The Tomato

U of O forced to absorb 45,000 new students

Illustration by Tina Wallace

Quebec Premier Lindy Marwas revealed a plan on Tuesday, Feb. 25 to expel Concordia University, one of Quebec’s largest Anglophone universities located in downtown Montreal, from the province of Quebec. The plan also outlines that students and staff of Concordia will be amalgamated into the University of Ottawa.

With a potential provincial election looming this spring, this plan of eviction is part of the premier’s ambitious goal to rally Quebec nationalist support and motivate the Parti Québécois (PQ) base.

In a press conference held at Montreal City Hall, Marwas, alongside Mayor Denny Codster, gave a detailed speech that laid out her government’s unprecedented plan to preserve Quebec’s linguistic heritage within Canada by expelling Concordia, a school of  more than 45,000 students.

Surrounded by posters proclaiming “Garder le Québec français,” Marwas consulted maps and budget estimates while explaining the feasibility and rationale behind this project.

After a few initial puzzled looks, Marwas clarified that “expelling” Concordia means relocating the entire university’s populace, including all students and staff, to the nearest city outside of Quebec capable of absorbing such an exodus, which happens to be Ottawa.

“The University of Ottawa’s location in the vicinity of our irritating federal government,” said Marwas. “And its obvious advantage over Carleton University, should make it able to take on these tens of thousands of new people in stride.”

Since the announcement, there has been a flurry of reaction from political figures and media agencies alike, with critics questioning the timeframe and accusing Marwas’ government of a lack of respect for Anglophones.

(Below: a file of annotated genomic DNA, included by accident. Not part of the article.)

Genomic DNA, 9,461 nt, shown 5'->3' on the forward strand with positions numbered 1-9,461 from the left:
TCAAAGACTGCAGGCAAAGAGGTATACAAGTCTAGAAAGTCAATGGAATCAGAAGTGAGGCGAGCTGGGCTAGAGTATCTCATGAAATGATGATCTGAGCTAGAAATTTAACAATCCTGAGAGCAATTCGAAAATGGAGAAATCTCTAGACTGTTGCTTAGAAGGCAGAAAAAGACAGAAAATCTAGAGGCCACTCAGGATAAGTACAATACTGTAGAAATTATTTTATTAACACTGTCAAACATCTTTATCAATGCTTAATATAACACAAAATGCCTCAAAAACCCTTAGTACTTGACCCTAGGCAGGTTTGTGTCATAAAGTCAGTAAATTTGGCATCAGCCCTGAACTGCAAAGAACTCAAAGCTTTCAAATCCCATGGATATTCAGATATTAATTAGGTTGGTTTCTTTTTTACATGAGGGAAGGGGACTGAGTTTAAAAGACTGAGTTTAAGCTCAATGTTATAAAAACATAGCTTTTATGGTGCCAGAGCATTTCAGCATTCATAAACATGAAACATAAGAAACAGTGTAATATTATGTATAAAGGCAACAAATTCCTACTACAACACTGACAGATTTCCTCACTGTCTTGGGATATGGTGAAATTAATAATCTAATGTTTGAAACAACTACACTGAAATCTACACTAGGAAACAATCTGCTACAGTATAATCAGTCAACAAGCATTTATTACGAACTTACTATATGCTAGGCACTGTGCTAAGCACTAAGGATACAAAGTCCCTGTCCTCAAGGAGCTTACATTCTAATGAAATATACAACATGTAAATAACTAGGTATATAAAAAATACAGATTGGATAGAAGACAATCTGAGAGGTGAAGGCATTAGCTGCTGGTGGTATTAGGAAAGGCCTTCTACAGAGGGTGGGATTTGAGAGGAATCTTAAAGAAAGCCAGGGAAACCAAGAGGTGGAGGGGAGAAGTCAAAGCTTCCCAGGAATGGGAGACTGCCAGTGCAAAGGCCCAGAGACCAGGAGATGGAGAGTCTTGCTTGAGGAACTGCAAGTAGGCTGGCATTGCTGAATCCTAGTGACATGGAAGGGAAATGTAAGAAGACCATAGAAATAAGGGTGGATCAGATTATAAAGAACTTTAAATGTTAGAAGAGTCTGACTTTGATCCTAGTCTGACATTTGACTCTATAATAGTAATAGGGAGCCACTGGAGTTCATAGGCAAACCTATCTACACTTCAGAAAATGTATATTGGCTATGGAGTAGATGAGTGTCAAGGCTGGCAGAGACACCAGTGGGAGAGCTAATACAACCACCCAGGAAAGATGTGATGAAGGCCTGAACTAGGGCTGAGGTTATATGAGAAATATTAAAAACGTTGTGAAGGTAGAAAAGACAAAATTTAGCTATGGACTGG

Marwas, however, defended herself against such critics in her speech: “Concordia is an ideal university to relocate because it’s Engli—I mean, as Concordia is split between two campuses over eight kilometres apart, the students and staff there must already be used to travelling a lot, so moving their entire university to another province is absolutely reasonable.”

Marwas proceeded to go through the logistics of this massive undertaking. The relocation will take place at the beginning of the next academic year in September 2014. Marwas claimed that this will “give all Concordia students and staff enough time to adjust to the change and to leave Quebec as soon as they can.”

This unexpected announcement has caught all of the U of O’s staff and students completely off guard, with a large delegation of administrators and staff demanding to meet with Marwas to know how they can be expected to double their school population so quickly, and to ask why they were not informed of this beforehand.

With the date for the relocation less than seven months away, the effects of what some are calling “Quebec separatism at its craziest” are already starting. Directly following the Feb. 26 press conference,  Marwas was seen in full construction gear holding a megaphone while operating a wrecking ball. Marwas was seen leading a huge parade of trucks, hydraulics equipment, steamrollers, and bulldozers down Sherbrooke Street West, all while shouting “Garder le Québec français,” and the French equivalent of “onward, ho!”

At press time, Marwas was reportedly back in her office in the National Assembly, gleefully putting a big red X over the word “Concordia” and readying another X for McGill.